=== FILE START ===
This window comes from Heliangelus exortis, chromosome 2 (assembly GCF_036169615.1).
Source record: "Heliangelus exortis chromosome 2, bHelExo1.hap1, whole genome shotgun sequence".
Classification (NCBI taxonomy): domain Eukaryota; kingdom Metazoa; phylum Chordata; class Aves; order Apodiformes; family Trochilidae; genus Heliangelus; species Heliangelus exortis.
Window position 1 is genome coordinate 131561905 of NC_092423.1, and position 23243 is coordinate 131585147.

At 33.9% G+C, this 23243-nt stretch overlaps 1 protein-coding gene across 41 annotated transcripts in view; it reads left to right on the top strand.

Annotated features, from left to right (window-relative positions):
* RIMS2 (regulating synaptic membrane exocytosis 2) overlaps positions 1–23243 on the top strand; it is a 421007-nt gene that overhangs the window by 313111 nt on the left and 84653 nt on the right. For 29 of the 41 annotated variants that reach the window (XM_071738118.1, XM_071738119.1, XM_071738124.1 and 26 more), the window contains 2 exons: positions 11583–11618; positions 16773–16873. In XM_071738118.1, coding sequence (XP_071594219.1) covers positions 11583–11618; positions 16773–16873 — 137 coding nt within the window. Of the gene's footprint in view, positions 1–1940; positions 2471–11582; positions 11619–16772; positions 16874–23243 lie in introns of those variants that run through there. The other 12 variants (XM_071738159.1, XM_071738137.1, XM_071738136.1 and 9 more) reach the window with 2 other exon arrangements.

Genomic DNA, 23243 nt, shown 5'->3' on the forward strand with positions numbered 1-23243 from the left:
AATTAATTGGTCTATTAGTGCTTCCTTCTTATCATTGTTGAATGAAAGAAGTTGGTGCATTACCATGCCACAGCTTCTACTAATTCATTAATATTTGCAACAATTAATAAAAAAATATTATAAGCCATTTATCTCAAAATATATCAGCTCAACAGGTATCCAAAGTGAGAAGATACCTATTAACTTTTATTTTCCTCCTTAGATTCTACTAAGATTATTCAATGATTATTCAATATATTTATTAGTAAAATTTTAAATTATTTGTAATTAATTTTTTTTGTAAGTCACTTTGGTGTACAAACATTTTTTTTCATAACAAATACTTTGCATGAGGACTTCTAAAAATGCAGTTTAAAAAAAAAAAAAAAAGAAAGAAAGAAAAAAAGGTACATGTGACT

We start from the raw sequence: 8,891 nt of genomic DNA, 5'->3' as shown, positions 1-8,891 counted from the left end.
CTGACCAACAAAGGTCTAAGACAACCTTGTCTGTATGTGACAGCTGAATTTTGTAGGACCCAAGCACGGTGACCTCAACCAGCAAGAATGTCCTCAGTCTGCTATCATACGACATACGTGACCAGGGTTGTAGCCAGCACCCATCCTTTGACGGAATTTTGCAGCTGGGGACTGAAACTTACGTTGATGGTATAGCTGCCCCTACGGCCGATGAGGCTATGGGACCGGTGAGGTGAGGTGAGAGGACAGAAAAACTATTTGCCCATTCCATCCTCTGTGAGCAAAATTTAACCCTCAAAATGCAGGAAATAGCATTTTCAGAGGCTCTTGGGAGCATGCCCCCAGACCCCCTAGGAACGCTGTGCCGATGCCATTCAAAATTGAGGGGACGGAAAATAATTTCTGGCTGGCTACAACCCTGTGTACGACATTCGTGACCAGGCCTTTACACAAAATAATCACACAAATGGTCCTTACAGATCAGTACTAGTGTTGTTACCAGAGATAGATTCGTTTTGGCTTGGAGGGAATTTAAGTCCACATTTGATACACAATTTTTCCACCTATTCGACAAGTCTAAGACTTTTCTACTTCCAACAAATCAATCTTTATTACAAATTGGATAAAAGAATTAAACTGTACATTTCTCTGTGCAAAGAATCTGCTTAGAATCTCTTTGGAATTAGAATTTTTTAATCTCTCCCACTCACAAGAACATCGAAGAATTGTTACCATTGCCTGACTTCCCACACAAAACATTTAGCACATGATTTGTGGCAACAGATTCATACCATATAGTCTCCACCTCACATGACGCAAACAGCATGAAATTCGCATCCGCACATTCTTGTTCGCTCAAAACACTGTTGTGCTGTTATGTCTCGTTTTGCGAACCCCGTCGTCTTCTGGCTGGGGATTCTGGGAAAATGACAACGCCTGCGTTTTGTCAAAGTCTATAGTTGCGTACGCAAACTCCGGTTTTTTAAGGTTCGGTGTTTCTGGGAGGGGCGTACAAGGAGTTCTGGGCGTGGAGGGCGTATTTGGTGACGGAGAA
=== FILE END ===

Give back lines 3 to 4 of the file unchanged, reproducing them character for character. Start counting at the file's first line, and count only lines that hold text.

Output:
Classification (NCBI taxonomy): domain Eukaryota; kingdom Metazoa; phylum Chordata; class Aves; order Apodiformes; family Trochilidae; genus Heliangelus; species Heliangelus exortis.
Window position 1 is genome coordinate 131561905 of NC_092423.1, and position 23243 is coordinate 131585147.